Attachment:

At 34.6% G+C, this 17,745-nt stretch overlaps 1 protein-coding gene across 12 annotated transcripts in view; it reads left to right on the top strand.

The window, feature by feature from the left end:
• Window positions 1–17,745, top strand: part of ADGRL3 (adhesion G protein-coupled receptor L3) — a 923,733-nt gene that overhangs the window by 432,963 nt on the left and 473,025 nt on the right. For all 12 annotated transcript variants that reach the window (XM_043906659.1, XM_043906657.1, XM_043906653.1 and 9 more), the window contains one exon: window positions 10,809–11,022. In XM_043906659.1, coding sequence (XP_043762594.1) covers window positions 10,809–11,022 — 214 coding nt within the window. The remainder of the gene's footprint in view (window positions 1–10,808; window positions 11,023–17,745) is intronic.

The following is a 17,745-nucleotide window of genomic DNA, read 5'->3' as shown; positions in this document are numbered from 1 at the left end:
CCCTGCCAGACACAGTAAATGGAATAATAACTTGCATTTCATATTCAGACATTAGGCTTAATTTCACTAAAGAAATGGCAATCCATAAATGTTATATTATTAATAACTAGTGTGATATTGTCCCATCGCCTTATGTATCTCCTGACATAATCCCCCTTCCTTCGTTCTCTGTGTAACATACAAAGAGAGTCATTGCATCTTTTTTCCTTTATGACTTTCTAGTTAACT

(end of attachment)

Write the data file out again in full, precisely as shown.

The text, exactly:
At 34.6% G+C, this 17,745-nt stretch overlaps 1 protein-coding gene across 12 annotated transcripts in view; it reads left to right on the top strand.

The window, feature by feature from the left end:
• Window positions 1–17,745, top strand: part of ADGRL3 (adhesion G protein-coupled receptor L3) — a 923,733-nt gene that overhangs the window by 432,963 nt on the left and 473,025 nt on the right. For all 12 annotated transcript variants that reach the window (XM_043906659.1, XM_043906657.1, XM_043906653.1 and 9 more), the window contains one exon: window positions 10,809–11,022. In XM_043906659.1, coding sequence (XP_043762594.1) covers window positions 10,809–11,022 — 214 coding nt within the window. The remainder of the gene's footprint in view (window positions 1–10,808; window positions 11,023–17,745) is intronic.

The following is a 17,745-nucleotide window of genomic DNA, read 5'->3' as shown; positions in this document are numbered from 1 at the left end:
CCCTGCCAGACACAGTAAATGGAATAATAACTTGCATTTCATATTCAGACATTAGGCTTAATTTCACTAAAGAAATGGCAATCCATAAATGTTATATTATTAATAACTAGTGTGATATTGTCCCATCGCCTTATGTATCTCCTGACATAATCCCCCTTCCTTCGTTCTCTGTGTAACATACAAAGAGAGTCATTGCATCTTTTTTCCTTTATGACTTTCTAGTTAACT